Uncharted or Fallout. Indeed, the fact that mobile management sim Fallout
Shelter is the only Bethesda game at the show offers some perspective on why these sorts of games have suddenly become important to western publishers. It’s not just about getting access to the App Store or Google Play in the US and Europe; the right mobile game also provides a way in to the Chinese market that few other types of game can offer. It’d be reasonable to expect more publishers to follow suit.
New aspects of the industry that can seem precarious in the west, particularly VR and esports, have a much more confident presence at ChinaJoy. Both have become, essentially, marketing tools. In an Intel-run hall given over to PC hardware, rows of VR stages demonstrate a variety of futuristic gaming experiences including a team shooter where one player on each team ‘enters’ the game
Foreign developers and publishers get permission to operate in China by partnering with a local company
through the use of a VR headset, motion controllers, and an upright motion-tracking rig that allows them to run and crouch on the spot. Elsewhere, Intel’s Extreme Masters esports series features top-level
StarCraft II; Hi-Rez Studios’ Paladins, which has proven very popular in Asia, has its own tournament.
These are the most traditional manifestations of VR and esports. Elsewhere, they’re employed as boothenhancing bolt-ons. Almost every stand has an attention-grabbing stage show, and esports tournaments are weirdly interchangeable with cosplay contests and dance shows as ways of drawing the eye. Bespoke VR experiences fulfil a similar role within booths, provided alongside browser and mobile games as a way of promoting a game’s wider brand. Given the uncertainty surrounding the consumer adoption of VR in the west, marketing practices like this appear to be part of the technology’s future.
Although ChinaJoy offers a snapshot of the Chinese game industry, it’d be wrong to assume that it entirely reflects the tastes of the nation’s game-playing community. As a government-run event, the focus is on games that have passed the censors and are attached to distributors which have been authorised to sell their products in China. As such, some of China’s most popular games, such as PlayerUnknown’s Battlegrounds, are not playable on the show floor. As E309’ s Eastern
Promises explained, for a game to be officially released in China it requires validation from the General Administration of Press and Publishing, or GAPP. Application for GAPP approval can only be sought by Chinese companies, which is why the vast majority of foreign publishers operate with a Chinese partner. The list of prohibited content is long, but includes bloody violence, any political themes, distortion of historical fact, incitation of unrest and erotic content. The latter is somewhat ironic, as Chinese games are frequently more heavily sexualised than their western counterparts and western games seeking to crack the Chinese market are often sexualised to match.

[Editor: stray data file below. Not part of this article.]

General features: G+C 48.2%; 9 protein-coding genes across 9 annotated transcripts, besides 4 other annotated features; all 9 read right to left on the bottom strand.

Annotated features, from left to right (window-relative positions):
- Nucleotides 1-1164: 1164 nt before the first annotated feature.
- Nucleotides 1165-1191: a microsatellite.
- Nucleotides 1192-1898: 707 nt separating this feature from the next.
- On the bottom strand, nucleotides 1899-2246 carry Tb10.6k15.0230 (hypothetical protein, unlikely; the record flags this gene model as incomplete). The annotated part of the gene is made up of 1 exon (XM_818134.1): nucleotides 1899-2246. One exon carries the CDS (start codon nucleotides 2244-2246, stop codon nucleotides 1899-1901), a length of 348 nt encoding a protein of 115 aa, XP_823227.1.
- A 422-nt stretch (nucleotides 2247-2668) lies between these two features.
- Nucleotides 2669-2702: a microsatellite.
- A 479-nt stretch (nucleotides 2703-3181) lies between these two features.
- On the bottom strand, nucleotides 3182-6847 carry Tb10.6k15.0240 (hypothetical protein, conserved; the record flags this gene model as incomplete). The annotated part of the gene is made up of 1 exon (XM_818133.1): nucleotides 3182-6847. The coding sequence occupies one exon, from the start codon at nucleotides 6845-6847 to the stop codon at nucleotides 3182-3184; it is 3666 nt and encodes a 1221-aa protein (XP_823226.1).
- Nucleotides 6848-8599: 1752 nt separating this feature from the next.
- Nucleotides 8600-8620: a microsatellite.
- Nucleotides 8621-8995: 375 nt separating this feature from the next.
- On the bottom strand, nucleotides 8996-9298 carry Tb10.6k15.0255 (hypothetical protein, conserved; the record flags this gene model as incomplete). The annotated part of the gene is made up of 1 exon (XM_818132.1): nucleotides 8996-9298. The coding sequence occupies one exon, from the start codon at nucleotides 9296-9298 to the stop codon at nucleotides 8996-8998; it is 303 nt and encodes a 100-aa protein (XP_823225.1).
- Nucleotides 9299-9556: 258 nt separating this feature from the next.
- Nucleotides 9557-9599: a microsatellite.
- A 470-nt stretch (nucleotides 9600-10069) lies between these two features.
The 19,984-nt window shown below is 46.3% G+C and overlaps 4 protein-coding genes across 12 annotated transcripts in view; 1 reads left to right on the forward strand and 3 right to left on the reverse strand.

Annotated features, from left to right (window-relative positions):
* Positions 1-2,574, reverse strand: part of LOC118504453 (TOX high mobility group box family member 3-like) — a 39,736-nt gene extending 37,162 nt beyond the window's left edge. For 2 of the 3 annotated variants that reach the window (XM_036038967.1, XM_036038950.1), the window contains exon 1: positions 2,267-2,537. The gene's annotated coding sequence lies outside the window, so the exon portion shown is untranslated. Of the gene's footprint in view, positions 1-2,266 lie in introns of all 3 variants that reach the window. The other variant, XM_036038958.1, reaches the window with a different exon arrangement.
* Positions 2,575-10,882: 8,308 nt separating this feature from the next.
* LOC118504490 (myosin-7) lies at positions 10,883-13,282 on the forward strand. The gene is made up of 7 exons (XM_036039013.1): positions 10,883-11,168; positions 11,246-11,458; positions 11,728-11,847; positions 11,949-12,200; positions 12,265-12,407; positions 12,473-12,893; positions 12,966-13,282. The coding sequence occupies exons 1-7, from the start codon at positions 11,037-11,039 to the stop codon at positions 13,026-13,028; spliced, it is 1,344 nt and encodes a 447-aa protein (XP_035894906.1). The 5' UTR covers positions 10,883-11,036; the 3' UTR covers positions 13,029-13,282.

Torchlight II, a cutesy US-developed action-RPG, has as its Chinese mascot a female warrior in an overflowing corset and spine-breaking pose.
Chinese players do play censored games, however, primarily through greymarket distributors and Steam, which remains (for now) strangely exempt from many of the strictures imposed by the GAPP. This means that there is an audience in China for games that cannot technically be offered to the public at ChinaJoy. Several publishers use this to draw players to their booths, featuring prohibited games in adverts, trailers or streams, all of which are exempt from the restrictions on playable demos in the country. Players are drawn to stages by livestreamed PlayerUnknown’s
Battlegrounds tournaments, and the soldier from Counter-Strike appears alongside characters from Chinese mobile games on banner advertising. The Ubisoft booth prominently features
Assassin’s Creed: Origins despite the series having never been officially released in China. Yet the grey market has created an audience for Assassin’s
Creed that numbers in the millions, and the movie did well here; China will get its own Assassin’s Creed soon in the form of
Blood Sail, a mobile MMO with an anime-inspired art style. The censors will very likely ban Origins as they did its predecessors, and as such it’ll never be playable at ChinaJoy. The presence of the brand makes sense for Ubisoft regardless.
Chinese policy has grown steadily more stringent over the last ten years. ChinaJoy demonstrates both a domestic and international industry in the process of transition, but what it is transitioning
to is not necessarily clear. As hundreds of thousands of players crowded Shanghai in the last days of July, the Chinese government announced new plans to crack down on the VPNs that many use to play banned games through the country’s Great Firewall. While in many respects this year’s show highlights the many doors opening between China and the western game industry, it was also a reminder that doors can swing shut, too.
Cosplay contests are commonplace, but this is a rare sight: most stages feature scantily clad young women, not men